LCO astronomers say comet C/2014 UN271 is the largest ever discovered

A new comet was discovered last month by astronomers called Comet C/2014 UN271 Bernardinelli-Bernstein. The image below is a synthetic color composite image made using the Las Cumbres Observatory (LCO) one-meter telescope located in Sutherland, South Africa. The image was taken on June 22, 2021, and the comet is in roughly the center of the image with a hazy and diffuse cloud around it.

Astronomers say the diffuse cloud surrounding the brighter nucleus is the comet's coma. C/2014 UN271 was found by reprocessing four years worth of data from the Dark Energy Survey performed using the four-meter Blanco telescope at the Cerro Tololo Inter-American Observatory in Chile between 2013 and 2019. Astronomers determined the object had become an active comet in the three years since the Dark Energy Survey first saw it. Researchers have now found that C/2014 UN271 is the largest known comet ever discovered.

Multiple images were taken of the comet as a team worked to discover if it was active, with the first image returned being obscured by a satellite streak. However, other images were clear, and astronomers could easily tell the fuzzy dot wasn't crisp like neighboring stars signaling that it was a comet. Images also allowed researchers to determine it was still 1,800,000,000 miles from the sun, which is more than double the distance that Saturn orbits at.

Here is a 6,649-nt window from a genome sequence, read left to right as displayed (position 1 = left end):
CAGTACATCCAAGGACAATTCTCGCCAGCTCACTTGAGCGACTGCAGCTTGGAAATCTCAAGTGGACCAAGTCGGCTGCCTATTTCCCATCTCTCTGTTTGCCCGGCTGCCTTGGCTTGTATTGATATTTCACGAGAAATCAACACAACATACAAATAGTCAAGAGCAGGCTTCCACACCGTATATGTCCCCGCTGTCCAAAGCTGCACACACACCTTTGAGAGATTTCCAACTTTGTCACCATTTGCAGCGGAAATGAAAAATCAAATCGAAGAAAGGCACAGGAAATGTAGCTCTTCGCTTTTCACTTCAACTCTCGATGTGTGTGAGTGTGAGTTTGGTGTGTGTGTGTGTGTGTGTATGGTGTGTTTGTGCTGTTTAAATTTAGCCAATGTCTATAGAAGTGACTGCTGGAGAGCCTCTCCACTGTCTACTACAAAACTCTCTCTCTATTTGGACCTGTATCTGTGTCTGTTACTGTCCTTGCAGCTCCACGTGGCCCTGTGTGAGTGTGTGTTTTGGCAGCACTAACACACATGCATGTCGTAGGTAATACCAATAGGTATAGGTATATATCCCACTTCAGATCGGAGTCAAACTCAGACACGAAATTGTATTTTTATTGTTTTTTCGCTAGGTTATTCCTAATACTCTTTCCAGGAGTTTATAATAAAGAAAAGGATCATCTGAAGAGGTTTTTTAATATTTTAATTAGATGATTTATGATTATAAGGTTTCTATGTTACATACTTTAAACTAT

C/2014 UN271 is estimated to be over 100 kilometers in diameter, which is more than three times the size of the next biggest comet nucleus known to man, which is Hale-Bopp, discovered in 1995. C/2014 UN271 isn't expected to be bright enough to be seen with the naked eye because the closest distance it will come to the sun will still be beyond the orbit of Saturn.

However, since the comet was discovered at such a vast distance from Earth, astronomers will have over a decade to study it. Its closest approach to the sun will happen in January 2031.